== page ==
(And just like Lent: you can't keep the secret: it's not a tragedy, it's a eucatastrophe, it's all turned around, from the inside out, and the worst thing becomes the best thing, and he wins and it's  a victory and it's all brilliantly, brilliantly redeemed - and so instead of dirges this season, we sing carols, because he's come not just to die, but to rise, and better yet, to go and then to come back and to take us with him. To make us like him. And if you know him at all, well, then you know what good news that is.)

He's with us. And he was with us. Here, in this darkness, in this bleak midwinter. To quote Stephen Lawhead, He knows.

So. That is what I have. There's so much more I've been thinking about, but it feels like a season to take things in, and not to spew it all out in writing, because everything inside me needs to sit for awhile, and settle. But I can't help saying: He came. He is good. I'm so glad. 

May you all have a blessed and joyous Advent. 

Peace of Christ to you,

Jessica Snell

*My twins had a serious, potentially fatal in-utero condition and my husband had cancer.

**Since writing this, I've found out that, actually, yes, it can. Apparently it's a pretty common reaction.

Wednesday, December 8, 2010

on the deceptive ease of the internet age

 You know, I keep putting off these chores that "will just take a minute on the computer" and wondering why I put off things that seem so easy . . . but then I sit down and do them and find that "just a minute at the computer" is a wild underestimation and then I remember "ah, yes, this is why I put this off".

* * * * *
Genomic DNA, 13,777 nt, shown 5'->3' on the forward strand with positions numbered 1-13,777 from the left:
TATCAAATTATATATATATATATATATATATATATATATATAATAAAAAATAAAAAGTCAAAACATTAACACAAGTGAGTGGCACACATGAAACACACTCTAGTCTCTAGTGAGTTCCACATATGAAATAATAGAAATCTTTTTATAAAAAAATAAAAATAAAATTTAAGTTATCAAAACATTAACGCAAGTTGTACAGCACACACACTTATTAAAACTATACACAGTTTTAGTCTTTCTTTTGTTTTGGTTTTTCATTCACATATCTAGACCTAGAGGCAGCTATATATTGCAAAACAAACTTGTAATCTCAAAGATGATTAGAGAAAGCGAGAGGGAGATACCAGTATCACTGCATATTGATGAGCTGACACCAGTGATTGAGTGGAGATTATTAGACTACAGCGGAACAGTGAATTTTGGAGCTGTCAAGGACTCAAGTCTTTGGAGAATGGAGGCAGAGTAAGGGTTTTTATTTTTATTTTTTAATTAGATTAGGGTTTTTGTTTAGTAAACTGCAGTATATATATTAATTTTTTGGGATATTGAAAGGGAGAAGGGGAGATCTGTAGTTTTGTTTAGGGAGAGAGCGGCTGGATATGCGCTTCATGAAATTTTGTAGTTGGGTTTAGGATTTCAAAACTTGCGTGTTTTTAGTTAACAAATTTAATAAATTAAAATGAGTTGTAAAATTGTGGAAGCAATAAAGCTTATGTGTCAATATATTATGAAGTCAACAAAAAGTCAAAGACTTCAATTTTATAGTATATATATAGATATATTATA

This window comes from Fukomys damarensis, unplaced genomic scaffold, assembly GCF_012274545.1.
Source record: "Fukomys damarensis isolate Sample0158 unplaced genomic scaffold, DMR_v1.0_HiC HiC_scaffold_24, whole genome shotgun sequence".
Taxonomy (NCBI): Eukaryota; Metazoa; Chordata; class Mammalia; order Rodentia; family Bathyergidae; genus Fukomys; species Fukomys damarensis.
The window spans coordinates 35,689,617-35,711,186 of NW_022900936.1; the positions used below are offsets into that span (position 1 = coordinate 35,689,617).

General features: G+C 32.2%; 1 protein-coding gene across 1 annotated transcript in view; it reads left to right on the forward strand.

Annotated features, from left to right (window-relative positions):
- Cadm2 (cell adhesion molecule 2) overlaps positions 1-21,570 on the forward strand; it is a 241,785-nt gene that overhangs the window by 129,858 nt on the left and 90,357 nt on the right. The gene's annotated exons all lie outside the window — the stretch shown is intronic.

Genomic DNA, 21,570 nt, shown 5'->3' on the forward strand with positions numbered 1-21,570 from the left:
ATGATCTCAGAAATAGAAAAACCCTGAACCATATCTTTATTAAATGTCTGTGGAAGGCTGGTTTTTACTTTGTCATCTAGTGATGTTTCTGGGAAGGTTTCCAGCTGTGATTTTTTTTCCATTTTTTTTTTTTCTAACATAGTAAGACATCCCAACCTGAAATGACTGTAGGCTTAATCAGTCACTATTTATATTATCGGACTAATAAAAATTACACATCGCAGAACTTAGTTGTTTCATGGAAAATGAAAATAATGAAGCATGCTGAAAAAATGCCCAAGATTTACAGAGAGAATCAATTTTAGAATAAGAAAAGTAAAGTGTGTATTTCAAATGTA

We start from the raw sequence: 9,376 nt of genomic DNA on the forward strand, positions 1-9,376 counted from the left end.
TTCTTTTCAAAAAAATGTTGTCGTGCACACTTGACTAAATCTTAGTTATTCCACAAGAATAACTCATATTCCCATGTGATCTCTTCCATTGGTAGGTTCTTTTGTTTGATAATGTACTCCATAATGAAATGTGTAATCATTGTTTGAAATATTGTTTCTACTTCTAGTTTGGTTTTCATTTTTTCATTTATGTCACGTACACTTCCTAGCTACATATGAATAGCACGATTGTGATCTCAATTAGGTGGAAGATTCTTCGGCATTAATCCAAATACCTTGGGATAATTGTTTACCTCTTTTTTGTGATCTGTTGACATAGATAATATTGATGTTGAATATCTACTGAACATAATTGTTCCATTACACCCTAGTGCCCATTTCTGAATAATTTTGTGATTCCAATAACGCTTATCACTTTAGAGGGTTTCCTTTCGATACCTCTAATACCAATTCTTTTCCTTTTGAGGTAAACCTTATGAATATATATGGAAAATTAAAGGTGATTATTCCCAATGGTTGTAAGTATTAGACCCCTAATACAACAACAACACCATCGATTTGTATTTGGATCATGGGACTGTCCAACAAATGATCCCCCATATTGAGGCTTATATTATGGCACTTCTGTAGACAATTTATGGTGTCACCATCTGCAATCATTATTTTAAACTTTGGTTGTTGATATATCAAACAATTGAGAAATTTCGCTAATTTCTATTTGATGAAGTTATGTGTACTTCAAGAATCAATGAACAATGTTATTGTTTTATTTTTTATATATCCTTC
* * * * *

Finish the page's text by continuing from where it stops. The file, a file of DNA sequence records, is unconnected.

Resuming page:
Anyway, CSA renewal? Done. Registering the eldest for next semester's local homeschool P. E. class? Done. Requesting books for the subjects of the next few weeks' history and science lessons? Done. Cleaning out my email box/responding to blogs in open tabs/bookmarking interesting sites? Never, never, never done.
Peace of Christ to you,
Jessica Snell

Friday, December 3, 2010

Links! "Intellect and Romance Over Brute Force and Cynicism"

Gosh, combine two of my favorite things in the entertainment industry today - that'd be Doctor Who and The Craig Ferguson Show - and you get this awesome song. Which is awesome (minus weird sailor dude). (And from which we get the title of today's post.)

On a more serious note, Simcha Fisher's post about there being no petty virtues is really good.

It might be a bit late for me to do this this year, but I'm saving this idea for next year: Helping Siblings Christmas Shop for Each Other.

Also, just wanted to point everyone towards Quotidian Moments, because she's doing a cool series where she's going through the nonfiction she's accumulated on her bookshelf over the years, and posting notes on the high points of each book as she decides whether or not to keep it. It's interesting reading!

This snowflake craft is everything a Christmas craft should be: pretty, fun, and easy to clean up!

And speaking of Christmas crafts, here's a really impressive page full of them - and most of these look like they'd appeal to the 2-4 set, as well as school-age kids, which is a big bonus in my book.